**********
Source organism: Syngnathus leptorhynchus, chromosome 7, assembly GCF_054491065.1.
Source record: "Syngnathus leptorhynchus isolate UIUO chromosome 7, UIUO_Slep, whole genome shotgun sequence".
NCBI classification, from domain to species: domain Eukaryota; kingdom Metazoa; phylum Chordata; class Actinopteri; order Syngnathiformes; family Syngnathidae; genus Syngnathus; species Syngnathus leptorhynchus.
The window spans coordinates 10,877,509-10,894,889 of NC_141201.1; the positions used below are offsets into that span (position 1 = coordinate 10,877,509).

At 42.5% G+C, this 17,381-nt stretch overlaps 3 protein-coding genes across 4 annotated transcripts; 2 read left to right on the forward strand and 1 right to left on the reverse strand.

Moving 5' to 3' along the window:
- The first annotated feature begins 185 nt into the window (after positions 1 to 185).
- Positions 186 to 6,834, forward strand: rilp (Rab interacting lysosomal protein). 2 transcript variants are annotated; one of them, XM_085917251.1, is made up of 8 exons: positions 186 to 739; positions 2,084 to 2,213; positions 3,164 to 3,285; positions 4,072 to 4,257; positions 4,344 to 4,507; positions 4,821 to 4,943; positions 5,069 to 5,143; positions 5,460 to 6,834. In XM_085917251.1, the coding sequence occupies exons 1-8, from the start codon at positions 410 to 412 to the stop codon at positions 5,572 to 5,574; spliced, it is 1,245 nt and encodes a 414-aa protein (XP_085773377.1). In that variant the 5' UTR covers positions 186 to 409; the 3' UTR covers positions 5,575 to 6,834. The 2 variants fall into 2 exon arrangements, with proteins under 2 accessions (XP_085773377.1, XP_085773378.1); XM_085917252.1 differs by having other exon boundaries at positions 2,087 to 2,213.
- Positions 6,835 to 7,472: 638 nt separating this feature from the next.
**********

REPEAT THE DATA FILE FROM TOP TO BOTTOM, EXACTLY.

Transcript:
Source organism: Syngnathus leptorhynchus, chromosome 7, assembly GCF_054491065.1.
Source record: "Syngnathus leptorhynchus isolate UIUO chromosome 7, UIUO_Slep, whole genome shotgun sequence".
NCBI classification, from domain to species: domain Eukaryota; kingdom Metazoa; phylum Chordata; class Actinopteri; order Syngnathiformes; family Syngnathidae; genus Syngnathus; species Syngnathus leptorhynchus.
The window spans coordinates 10,877,509-10,894,889 of NC_141201.1; the positions used below are offsets into that span (position 1 = coordinate 10,877,509).

At 42.5% G+C, this 17,381-nt stretch overlaps 3 protein-coding genes across 4 annotated transcripts; 2 read left to right on the forward strand and 1 right to left on the reverse strand.

Moving 5' to 3' along the window:
- The first annotated feature begins 185 nt into the window (after positions 1 to 185).
- Positions 186 to 6,834, forward strand: rilp (Rab interacting lysosomal protein). 2 transcript variants are annotated; one of them, XM_085917251.1, is made up of 8 exons: positions 186 to 739; positions 2,084 to 2,213; positions 3,164 to 3,285; positions 4,072 to 4,257; positions 4,344 to 4,507; positions 4,821 to 4,943; positions 5,069 to 5,143; positions 5,460 to 6,834. In XM_085917251.1, the coding sequence occupies exons 1-8, from the start codon at positions 410 to 412 to the stop codon at positions 5,572 to 5,574; spliced, it is 1,245 nt and encodes a 414-aa protein (XP_085773377.1). In that variant the 5' UTR covers positions 186 to 409; the 3' UTR covers positions 5,575 to 6,834. The 2 variants fall into 2 exon arrangements, with proteins under 2 accessions (XP_085773377.1, XP_085773378.1); XM_085917252.1 differs by having other exon boundaries at positions 2,087 to 2,213.
- Positions 6,835 to 7,472: 638 nt separating this feature from the next.